I have now left the Village, for now, for a while, who knows what the future holds. So I feel another post is in order, especially since I don't have a slow internet excuse anymore. (ha!) I think getting used to fast internet again is not so hard. Getting used to being able to text and call people again is trickier. And if I hear a siren that sounds just like the wail, I still get twitchy for a few seconds and feel that I should respond. But the squirrels! Were they always so large? Or are the ones in the village just that small? I thought maybe just squirrels in Washington were weird, but now I'm in Minnesota and they look weird here, too, and I don't remember thinking squirrels looked weird the first time I came here. It seems like such an odd thing to have a hard time adjusting to, but really. The squirrels are huge! Why are they so large?
Squirrels aside, I took the train from Seattle to St. Paul, which was somewhere around 40 hours, and I still like traveling by train. The seats are more comfortable, it's easier to get up and walk around, and the views can be nice (depending, of course, on what part of the country you're traveling through. I have now seen North Dakota for myself, and can confirm the rumors that it isn't a whole lot to look at.). The best part of this trip, making it all worth it in case it would not have been worth it anyway, was waking up the first morning to the sunrise over Montana, and coming around the southern edge of Glacier National Park, with the mountains glowing spectacularly in the morning sun. It was breathtaking, it was fabulous, and I was perhaps overemotional from not having slept as much as I should, but I could have stared at that view for hours and not tired of it. It was the last best view of mountains, since Montana flattens out farther east, but now I know I must visit that park. I always thought mountains were nice in pictures, but having lived in them now, they have taken root in my soul and mean so much more to me than they ever did before. There is something so majestic, so wild, so primordial about them that defies description and can only be felt by experiencing them. I suppose much of nature is like that, each in its own way, but mountains have me now and there will always be a place for them in my soul.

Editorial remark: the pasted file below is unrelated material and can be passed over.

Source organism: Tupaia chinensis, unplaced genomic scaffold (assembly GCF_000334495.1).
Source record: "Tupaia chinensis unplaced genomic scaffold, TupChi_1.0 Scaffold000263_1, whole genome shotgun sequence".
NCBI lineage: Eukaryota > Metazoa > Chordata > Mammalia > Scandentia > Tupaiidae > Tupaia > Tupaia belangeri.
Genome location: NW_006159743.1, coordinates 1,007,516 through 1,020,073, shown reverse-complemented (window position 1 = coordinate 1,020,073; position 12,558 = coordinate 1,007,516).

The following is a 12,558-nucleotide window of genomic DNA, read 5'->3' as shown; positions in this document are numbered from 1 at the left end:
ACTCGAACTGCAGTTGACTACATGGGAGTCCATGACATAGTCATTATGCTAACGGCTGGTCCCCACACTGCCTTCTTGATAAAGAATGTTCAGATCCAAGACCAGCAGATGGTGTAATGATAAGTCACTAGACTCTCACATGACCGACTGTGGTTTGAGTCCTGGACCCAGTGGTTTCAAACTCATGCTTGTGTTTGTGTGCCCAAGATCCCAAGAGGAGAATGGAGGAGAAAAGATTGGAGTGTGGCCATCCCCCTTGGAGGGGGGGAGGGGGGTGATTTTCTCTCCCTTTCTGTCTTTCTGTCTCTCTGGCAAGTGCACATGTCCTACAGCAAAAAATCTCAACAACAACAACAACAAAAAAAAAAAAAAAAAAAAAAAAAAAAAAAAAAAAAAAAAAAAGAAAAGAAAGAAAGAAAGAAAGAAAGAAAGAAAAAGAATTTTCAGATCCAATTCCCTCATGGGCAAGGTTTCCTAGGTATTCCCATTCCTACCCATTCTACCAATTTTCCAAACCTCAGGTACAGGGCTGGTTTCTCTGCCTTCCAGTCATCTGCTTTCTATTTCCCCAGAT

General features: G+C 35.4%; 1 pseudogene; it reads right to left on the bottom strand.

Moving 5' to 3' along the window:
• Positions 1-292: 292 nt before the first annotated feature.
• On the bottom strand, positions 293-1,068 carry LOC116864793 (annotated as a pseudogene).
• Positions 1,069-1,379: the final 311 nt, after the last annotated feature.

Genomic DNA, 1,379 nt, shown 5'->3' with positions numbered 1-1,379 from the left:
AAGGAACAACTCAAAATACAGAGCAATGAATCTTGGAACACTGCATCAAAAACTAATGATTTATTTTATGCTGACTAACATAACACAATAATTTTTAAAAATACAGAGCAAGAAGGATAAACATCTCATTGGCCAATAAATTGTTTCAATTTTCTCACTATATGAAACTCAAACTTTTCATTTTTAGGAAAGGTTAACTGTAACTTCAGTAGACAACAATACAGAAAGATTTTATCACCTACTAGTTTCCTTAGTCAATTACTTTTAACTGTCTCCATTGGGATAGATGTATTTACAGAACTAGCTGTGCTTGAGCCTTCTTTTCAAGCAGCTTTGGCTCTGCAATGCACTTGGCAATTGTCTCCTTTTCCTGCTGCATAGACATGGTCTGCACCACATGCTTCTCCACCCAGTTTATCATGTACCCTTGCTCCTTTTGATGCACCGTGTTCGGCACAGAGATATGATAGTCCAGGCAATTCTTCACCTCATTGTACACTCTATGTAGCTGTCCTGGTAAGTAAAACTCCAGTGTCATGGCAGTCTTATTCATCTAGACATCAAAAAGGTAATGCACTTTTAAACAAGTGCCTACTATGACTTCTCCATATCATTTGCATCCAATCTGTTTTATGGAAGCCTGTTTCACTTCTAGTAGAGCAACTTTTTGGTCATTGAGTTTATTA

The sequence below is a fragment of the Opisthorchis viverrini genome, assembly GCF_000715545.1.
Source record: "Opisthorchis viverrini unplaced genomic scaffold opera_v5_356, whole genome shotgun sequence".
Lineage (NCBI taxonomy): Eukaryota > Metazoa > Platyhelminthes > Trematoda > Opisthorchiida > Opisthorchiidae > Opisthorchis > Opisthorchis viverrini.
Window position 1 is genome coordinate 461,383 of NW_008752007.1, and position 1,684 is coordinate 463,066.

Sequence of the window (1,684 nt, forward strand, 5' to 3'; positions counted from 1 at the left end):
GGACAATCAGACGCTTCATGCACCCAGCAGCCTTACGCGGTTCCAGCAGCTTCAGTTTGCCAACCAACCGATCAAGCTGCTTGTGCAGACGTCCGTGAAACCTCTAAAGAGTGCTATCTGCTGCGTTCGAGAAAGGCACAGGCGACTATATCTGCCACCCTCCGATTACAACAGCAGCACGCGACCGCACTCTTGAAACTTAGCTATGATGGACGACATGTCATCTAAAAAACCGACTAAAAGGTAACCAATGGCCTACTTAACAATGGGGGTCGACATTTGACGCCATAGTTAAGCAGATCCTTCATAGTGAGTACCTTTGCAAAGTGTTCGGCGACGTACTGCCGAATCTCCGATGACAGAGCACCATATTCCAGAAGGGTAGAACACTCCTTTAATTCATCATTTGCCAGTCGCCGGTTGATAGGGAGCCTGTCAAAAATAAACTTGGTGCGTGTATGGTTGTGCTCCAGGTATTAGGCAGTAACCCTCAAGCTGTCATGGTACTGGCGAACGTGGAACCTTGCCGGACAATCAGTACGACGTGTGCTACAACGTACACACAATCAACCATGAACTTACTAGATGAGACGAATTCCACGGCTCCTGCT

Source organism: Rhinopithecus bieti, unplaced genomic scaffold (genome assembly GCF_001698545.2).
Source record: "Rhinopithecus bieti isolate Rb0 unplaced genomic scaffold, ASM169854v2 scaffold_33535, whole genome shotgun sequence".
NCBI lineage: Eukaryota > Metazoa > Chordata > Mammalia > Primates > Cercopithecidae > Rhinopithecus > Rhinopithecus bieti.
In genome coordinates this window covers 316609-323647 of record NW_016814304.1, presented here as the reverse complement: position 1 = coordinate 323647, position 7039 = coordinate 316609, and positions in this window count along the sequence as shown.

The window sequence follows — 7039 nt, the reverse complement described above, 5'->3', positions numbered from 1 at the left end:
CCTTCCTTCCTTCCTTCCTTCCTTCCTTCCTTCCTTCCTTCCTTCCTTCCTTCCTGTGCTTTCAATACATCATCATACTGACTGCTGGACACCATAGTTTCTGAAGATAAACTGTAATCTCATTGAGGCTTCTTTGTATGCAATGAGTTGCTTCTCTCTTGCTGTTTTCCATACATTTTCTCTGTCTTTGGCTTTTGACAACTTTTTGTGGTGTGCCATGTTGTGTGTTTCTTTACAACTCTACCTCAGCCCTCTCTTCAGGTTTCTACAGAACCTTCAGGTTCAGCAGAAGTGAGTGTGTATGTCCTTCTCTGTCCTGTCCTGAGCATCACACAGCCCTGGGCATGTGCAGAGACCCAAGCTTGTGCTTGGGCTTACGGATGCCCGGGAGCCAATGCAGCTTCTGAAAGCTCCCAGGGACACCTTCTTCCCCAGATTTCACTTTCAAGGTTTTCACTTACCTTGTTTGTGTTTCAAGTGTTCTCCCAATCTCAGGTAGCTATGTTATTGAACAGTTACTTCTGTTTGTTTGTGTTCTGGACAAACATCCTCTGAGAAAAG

And then I arrived in St. Paul. After visiting several people in places that were not familiar, it was nice in a way to arrive in familiar territory, though of course much has changed. Many of my friends have moved away, and the school has changed dramatically in the last year, which makes me sad for it (since these are not the happy changes of prosperity and good direction). But it has recalled to me the many good times I had here, for which I am grateful. The introvert in me is also thankful for the bit of respite during travels and some down time, time that is not full to bursting with socialization.
Soon I will be off again, on paths as yet untrodden, through perils unknown, to ventures of which I cannot see the end. So here's to some faith to go out with good courage.